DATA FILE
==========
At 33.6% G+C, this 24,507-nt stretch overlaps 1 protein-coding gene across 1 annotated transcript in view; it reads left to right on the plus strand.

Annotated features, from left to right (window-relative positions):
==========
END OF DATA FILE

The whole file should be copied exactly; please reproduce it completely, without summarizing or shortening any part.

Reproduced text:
At 33.6% G+C, this 24,507-nt stretch overlaps 1 protein-coding gene across 1 annotated transcript in view; it reads left to right on the plus strand.

Annotated features, from left to right (window-relative positions):